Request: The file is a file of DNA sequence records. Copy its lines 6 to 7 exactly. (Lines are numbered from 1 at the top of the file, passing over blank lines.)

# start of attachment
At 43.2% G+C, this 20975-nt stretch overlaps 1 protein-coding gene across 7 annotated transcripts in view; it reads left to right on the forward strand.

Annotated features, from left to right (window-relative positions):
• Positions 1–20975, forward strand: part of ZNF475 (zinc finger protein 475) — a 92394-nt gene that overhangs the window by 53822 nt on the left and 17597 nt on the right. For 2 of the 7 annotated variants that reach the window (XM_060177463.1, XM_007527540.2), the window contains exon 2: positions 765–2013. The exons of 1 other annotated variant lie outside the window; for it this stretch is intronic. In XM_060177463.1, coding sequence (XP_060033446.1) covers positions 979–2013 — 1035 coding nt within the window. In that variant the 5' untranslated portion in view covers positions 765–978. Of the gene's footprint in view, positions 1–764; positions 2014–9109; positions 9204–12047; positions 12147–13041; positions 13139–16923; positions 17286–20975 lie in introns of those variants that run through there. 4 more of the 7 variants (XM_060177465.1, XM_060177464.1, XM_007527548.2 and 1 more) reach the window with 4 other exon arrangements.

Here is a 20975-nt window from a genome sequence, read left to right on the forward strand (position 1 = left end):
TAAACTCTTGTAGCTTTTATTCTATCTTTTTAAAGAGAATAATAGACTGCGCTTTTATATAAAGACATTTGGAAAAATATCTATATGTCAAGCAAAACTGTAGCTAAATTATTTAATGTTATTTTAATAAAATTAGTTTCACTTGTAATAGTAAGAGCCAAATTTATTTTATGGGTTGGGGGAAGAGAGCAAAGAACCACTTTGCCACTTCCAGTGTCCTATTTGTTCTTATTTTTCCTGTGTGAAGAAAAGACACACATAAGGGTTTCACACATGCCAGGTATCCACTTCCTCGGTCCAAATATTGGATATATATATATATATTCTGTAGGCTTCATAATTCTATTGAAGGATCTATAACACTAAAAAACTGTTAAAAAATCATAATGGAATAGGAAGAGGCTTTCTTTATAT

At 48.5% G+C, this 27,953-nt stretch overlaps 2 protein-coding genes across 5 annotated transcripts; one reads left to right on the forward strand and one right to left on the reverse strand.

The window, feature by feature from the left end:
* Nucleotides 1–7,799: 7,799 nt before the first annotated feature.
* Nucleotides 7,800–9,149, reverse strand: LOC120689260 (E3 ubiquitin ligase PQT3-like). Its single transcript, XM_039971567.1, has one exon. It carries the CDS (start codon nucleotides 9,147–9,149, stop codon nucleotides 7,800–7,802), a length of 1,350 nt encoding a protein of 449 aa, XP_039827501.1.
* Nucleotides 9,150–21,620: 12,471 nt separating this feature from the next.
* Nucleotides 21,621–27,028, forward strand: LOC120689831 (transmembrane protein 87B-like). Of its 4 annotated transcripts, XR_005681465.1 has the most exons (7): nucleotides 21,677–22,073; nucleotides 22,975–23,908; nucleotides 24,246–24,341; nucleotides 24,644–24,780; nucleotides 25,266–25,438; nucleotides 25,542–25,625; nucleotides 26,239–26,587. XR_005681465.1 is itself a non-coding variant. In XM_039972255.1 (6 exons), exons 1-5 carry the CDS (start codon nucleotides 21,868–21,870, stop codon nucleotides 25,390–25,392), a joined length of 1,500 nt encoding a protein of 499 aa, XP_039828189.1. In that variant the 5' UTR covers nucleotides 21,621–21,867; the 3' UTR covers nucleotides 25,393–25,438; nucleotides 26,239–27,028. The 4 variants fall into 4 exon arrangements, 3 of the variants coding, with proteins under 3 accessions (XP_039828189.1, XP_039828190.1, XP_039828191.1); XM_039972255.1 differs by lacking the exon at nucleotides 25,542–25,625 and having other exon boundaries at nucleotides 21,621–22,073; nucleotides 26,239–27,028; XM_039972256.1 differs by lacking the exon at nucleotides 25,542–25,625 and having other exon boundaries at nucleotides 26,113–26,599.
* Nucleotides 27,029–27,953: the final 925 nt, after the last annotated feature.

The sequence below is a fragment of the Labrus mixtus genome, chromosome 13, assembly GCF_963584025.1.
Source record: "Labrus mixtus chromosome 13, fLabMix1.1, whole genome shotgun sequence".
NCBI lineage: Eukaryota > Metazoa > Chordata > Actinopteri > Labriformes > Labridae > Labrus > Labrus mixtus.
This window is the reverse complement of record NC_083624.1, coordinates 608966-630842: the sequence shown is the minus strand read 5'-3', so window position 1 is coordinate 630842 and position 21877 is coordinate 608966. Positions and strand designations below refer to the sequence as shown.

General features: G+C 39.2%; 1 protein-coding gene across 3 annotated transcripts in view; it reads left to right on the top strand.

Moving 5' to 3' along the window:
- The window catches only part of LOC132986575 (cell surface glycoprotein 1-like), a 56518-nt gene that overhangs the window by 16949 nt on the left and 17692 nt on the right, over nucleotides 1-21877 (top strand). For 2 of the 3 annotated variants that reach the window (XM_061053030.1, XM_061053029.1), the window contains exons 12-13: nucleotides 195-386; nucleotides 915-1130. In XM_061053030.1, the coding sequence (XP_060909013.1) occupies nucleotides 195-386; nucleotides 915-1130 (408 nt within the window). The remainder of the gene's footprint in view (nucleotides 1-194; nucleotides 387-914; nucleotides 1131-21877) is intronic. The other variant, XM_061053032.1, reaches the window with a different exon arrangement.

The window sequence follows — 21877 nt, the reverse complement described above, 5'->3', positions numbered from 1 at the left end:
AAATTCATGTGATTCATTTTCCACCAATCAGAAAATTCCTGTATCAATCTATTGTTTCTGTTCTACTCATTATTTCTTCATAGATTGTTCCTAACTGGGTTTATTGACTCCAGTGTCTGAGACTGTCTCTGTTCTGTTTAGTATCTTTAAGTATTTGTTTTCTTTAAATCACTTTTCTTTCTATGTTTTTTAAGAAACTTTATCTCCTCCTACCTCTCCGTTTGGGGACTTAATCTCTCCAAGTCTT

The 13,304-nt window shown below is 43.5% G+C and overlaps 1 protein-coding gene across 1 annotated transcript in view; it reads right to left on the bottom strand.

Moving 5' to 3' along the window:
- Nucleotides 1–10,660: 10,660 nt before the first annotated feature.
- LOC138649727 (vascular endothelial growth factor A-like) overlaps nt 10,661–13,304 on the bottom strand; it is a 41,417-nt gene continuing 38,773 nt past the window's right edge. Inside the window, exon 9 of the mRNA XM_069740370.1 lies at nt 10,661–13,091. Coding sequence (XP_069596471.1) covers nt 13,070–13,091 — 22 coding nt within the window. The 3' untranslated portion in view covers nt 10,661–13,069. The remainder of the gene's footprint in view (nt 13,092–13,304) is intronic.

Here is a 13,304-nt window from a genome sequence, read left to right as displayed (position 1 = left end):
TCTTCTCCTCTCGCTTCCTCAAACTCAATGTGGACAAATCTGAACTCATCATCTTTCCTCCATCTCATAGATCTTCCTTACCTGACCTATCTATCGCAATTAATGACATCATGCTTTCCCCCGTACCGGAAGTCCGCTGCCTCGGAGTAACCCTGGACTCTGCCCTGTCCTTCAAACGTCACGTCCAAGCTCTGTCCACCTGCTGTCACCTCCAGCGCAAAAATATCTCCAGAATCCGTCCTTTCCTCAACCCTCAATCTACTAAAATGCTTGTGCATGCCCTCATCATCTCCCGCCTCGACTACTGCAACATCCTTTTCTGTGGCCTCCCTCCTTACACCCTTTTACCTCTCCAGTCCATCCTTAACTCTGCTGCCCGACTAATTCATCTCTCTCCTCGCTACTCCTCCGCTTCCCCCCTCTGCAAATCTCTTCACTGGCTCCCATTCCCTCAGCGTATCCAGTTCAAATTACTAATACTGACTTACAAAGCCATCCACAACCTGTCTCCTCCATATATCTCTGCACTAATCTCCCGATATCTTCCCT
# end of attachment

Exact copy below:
At 48.5% G+C, this 27,953-nt stretch overlaps 2 protein-coding genes across 5 annotated transcripts; one reads left to right on the forward strand and one right to left on the reverse strand.

The window, feature by feature from the left end: